CLEVELAND: It’s unfashionable to find anything positive about the Indians’ season, but the turnaround of Carlos Santana in the second half merits some praise.
How bad was Santana’s first half? On July 3, he was batting .218 with five home runs and 29 RBI. He hit two homers in May, none in June and endured a stretch of 40 games (through July 17) without hitting a ball out of the park.
Ousted manager Manny Acta and the coaches tried to convince Santana to make an adjustment in his approach, from noisy to quiet hitter. That is, Santana would raise one leg before he was ready to swing then do a little toe tap with his front foot.
Too much movement, Acta would say, but Santana had a difficult time making the change. Then July began and things started to change for the better.
Since July 1, Santana is batting .284 with 16 doubles, 13 home runs and 47 RBI in 78 games. Since Sept. 9, a span of 19 games, Santana is batting .311 with three doubles, two triples, four homers and 15 RBI.
Santana said the revived numbers are a product of him thinking about hitting the ball up the middle rather than trying to pull the ball.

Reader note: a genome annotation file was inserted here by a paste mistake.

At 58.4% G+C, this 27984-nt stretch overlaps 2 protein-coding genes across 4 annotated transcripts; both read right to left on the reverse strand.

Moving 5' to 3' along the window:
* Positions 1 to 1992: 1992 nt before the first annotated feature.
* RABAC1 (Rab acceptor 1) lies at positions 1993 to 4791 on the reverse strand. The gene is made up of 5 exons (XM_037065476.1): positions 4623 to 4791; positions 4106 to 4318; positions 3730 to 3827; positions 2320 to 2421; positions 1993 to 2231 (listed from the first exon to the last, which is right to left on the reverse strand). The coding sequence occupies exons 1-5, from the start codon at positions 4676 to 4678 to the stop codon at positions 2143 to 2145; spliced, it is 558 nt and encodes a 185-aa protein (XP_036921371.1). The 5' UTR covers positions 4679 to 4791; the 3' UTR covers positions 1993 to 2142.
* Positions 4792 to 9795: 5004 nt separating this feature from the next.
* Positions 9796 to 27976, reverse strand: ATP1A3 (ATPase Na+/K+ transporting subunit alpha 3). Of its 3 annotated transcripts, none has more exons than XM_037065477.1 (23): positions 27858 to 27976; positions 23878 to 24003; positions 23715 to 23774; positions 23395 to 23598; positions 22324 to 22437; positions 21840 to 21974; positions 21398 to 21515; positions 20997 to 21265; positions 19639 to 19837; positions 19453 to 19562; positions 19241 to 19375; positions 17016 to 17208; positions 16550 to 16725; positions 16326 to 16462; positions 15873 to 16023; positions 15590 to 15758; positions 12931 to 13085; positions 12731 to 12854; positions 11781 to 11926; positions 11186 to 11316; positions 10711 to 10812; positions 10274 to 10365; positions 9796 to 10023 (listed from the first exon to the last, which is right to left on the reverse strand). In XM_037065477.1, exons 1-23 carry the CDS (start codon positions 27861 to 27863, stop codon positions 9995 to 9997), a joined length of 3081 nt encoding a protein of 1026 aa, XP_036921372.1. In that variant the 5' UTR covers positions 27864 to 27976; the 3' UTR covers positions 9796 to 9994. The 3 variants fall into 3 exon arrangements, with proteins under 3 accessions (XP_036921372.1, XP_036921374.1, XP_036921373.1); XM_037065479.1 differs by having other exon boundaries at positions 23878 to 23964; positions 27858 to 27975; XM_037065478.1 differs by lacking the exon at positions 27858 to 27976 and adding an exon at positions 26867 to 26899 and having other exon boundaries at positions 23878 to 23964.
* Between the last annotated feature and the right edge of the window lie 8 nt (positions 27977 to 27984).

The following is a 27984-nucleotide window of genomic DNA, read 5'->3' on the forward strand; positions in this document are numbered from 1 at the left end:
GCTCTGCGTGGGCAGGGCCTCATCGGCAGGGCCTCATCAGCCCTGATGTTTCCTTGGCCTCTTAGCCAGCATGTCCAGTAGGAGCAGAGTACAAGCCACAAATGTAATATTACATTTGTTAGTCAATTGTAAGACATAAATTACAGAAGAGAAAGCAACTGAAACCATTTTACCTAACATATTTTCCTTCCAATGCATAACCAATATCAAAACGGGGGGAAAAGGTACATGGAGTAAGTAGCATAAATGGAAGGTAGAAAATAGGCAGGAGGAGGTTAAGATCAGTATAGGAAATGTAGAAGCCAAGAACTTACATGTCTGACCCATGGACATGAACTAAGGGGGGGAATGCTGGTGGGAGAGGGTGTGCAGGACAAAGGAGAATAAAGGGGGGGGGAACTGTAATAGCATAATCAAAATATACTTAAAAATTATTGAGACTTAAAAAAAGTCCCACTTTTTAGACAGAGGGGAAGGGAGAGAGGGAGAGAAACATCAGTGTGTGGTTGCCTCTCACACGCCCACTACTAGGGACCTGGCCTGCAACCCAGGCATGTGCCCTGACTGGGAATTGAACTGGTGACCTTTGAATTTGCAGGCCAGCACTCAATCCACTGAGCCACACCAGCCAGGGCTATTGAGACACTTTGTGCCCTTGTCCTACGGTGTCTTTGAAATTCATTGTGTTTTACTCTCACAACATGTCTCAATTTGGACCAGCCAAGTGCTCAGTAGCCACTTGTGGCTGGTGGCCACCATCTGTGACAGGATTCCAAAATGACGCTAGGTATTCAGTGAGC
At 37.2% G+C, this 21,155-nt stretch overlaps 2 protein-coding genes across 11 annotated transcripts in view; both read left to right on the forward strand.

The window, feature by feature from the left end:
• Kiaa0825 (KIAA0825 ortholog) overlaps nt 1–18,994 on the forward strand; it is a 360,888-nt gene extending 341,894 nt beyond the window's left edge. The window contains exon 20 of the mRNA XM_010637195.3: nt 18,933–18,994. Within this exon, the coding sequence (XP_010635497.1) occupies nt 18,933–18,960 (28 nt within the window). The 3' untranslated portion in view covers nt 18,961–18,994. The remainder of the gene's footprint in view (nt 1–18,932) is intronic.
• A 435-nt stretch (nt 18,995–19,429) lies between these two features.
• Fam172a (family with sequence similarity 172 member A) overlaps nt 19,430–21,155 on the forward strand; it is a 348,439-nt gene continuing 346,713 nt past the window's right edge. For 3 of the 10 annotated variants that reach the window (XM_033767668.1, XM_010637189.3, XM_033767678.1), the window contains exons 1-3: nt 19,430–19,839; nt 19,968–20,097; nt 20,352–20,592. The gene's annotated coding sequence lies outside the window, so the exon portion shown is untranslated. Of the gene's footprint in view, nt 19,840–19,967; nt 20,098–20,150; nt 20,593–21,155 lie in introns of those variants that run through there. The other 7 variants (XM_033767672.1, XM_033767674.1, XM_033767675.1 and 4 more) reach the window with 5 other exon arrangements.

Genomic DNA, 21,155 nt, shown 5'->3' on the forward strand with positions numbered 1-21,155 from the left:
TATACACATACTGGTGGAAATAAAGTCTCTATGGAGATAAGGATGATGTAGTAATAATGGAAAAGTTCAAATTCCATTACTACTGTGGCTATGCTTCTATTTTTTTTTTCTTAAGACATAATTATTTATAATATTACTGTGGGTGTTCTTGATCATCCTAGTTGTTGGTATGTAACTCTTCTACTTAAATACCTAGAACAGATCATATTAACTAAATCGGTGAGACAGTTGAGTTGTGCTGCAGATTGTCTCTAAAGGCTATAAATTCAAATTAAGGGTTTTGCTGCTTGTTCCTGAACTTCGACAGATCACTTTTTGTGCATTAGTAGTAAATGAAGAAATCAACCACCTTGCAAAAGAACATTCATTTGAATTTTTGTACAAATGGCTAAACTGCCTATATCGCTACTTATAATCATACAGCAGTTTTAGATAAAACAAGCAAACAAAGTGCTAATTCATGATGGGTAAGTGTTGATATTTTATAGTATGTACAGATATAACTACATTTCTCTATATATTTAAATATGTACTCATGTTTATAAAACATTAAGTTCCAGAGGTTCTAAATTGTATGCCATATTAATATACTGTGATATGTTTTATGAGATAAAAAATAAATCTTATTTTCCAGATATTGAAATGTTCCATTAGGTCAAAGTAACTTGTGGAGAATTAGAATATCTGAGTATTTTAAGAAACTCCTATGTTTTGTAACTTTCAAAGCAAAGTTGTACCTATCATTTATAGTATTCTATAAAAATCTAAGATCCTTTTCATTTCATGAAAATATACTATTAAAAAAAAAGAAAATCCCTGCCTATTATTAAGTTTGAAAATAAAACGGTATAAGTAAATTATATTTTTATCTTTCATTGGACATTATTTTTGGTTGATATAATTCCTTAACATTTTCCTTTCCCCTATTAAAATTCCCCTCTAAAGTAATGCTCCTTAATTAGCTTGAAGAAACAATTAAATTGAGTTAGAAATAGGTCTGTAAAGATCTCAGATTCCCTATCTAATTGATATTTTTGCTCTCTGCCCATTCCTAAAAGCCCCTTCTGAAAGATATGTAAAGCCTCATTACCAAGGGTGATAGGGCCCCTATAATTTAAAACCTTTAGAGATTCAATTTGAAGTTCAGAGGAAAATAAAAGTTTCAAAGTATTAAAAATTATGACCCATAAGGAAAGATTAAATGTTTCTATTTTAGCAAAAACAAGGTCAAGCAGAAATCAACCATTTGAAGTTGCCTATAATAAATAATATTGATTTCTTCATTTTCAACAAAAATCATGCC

“He got little in the second half,” manager Sandy Alomar said, referring to the way Santana has cut down on his swing. “I’m so proud of the way he’s proved his worth. I think he can still be much better, even though he’s pretty good now. He can be a 100-RBI guy.”
Santana at times has struggled with his catching, most noticeably throwing out runners (25 percent), but much of that problem would be solved if the Tribe pitching staff were intent on holding runners close to their bases.
“I think he’s making improvement,” Alomar said of Santana’s catching skills. “He’s not making super progress but he’s better.”
Some observers wonder if Santana should be converted to first base full time (he’s played the position part-time) or remain a catcher, exclusively.
“That’s not my call to say,” Alomar said.
There might still be a question of whether it is worth continuing Santana’s development as a catcher at the risk of diminishing his potential as a hitter.
“He can put up Victor Martinez numbers when he’s fully mature,” Alomar said.
Sheldon Ocker can be reached at firstname.lastname@example.org. Read the Indians blog at http://www.ohio.com/indians. Follow him on Twitter at http://www.twitter.com/SheldonOckerABJ and on Facebook at http://www.facebook.com/sports.abj.